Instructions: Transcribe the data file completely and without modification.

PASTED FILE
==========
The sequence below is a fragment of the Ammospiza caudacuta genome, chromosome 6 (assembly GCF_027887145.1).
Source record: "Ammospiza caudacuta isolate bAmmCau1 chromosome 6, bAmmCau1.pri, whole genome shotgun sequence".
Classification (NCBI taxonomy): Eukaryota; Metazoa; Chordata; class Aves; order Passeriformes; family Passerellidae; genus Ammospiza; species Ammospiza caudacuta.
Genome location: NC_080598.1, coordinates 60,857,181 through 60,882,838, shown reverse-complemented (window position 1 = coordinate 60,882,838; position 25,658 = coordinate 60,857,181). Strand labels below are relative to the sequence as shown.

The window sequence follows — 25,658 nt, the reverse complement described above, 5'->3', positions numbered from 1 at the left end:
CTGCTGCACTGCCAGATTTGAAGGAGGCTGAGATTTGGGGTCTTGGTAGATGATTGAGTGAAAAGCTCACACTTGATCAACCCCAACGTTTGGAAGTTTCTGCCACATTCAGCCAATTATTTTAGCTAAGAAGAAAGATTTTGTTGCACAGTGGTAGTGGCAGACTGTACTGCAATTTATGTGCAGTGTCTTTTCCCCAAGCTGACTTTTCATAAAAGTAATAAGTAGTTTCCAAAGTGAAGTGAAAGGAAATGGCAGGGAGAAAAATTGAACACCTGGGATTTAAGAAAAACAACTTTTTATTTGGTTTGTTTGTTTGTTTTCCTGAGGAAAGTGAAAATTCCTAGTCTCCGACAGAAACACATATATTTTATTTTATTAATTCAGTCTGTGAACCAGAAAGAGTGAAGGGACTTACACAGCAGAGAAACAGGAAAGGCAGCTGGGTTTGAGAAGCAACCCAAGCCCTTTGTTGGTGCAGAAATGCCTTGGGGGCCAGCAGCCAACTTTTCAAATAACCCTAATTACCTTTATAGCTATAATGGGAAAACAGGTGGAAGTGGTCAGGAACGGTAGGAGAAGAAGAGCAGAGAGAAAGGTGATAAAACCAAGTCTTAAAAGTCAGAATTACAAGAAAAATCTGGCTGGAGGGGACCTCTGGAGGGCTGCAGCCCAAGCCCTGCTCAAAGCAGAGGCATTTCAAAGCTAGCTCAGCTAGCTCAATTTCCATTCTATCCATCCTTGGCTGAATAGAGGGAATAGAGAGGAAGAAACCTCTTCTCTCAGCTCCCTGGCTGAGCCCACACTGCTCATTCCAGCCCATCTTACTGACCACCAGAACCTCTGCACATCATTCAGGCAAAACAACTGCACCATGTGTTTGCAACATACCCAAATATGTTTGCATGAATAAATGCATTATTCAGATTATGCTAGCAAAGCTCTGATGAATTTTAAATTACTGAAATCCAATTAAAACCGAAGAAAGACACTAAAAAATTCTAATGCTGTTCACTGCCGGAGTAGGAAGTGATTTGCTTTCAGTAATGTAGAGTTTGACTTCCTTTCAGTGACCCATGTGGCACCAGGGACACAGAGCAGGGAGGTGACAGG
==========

The sequence below is a fragment of the Ammospiza caudacuta genome, chromosome 6 (assembly GCF_027887145.1).
Source record: "Ammospiza caudacuta isolate bAmmCau1 chromosome 6, bAmmCau1.pri, whole genome shotgun sequence".
Classification (NCBI taxonomy): Eukaryota; Metazoa; Chordata; class Aves; order Passeriformes; family Passerellidae; genus Ammospiza; species Ammospiza caudacuta.
Genome location: NC_080598.1, coordinates 60,857,181 through 60,882,838, shown reverse-complemented (window position 1 = coordinate 60,882,838; position 25,658 = coordinate 60,857,181). Strand labels below are relative to the sequence as shown.

The window sequence follows — 25,658 nt, the reverse complement described above, 5'->3', positions numbered from 1 at the left end:
CTGCTGCACTGCCAGATTTGAAGGAGGCTGAGATTTGGGGTCTTGGTAGATGATTGAGTGAAAAGCTCACACTTGATCAACCCCAACGTTTGGAAGTTTCTGCCACATTCAGCCAATTATTTTAGCTAAGAAGAAAGATTTTGTTGCACAGTGGTAGTGGCAGACTGTACTGCAATTTATGTGCAGTGTCTTTTCCCCAAGCTGACTTTTCATAAAAGTAATAAGTAGTTTCCAAAGTGAAGTGAAAGGAAATGGCAGGGAGAAAAATTGAACACCTGGGATTTAAGAAAAACAACTTTTTATTTGGTTTGTTTGTTTGTTTTCCTGAGGAAAGTGAAAATTCCTAGTCTCCGACAGAAACACATATATTTTATTTTATTAATTCAGTCTGTGAACCAGAAAGAGTGAAGGGACTTACACAGCAGAGAAACAGGAAAGGCAGCTGGGTTTGAGAAGCAACCCAAGCCCTTTGTTGGTGCAGAAATGCCTTGGGGGCCAGCAGCCAACTTTTCAAATAACCCTAATTACCTTTATAGCTATAATGGGAAAACAGGTGGAAGTGGTCAGGAACGGTAGGAGAAGAAGAGCAGAGAGAAAGGTGATAAAACCAAGTCTTAAAAGTCAGAATTACAAGAAAAATCTGGCTGGAGGGGACCTCTGGAGGGCTGCAGCCCAAGCCCTGCTCAAAGCAGAGGCATTTCAAAGCTAGCTCAGCTAGCTCAATTTCCATTCTATCCATCCTTGGCTGAATAGAGGGAATAGAGAGGAAGAAACCTCTTCTCTCAGCTCCCTGGCTGAGCCCACACTGCTCATTCCAGCCCATCTTACTGACCACCAGAACCTCTGCACATCATTCAGGCAAAACAACTGCACCATGTGTTTGCAACATACCCAAATATGTTTGCATGAATAAATGCATTATTCAGATTATGCTAGCAAAGCTCTGATGAATTTTAAATTACTGAAATCCAATTAAAACCGAAGAAAGACACTAAAAAATTCTAATGCTGTTCACTGCCGGAGTAGGAAGTGATTTGCTTTCAGTAATGTAGAGTTTGACTTCCTTTCAGTGACCCATGTGGCACCAGGGACACAGAGCAGGGAGGTGACAGG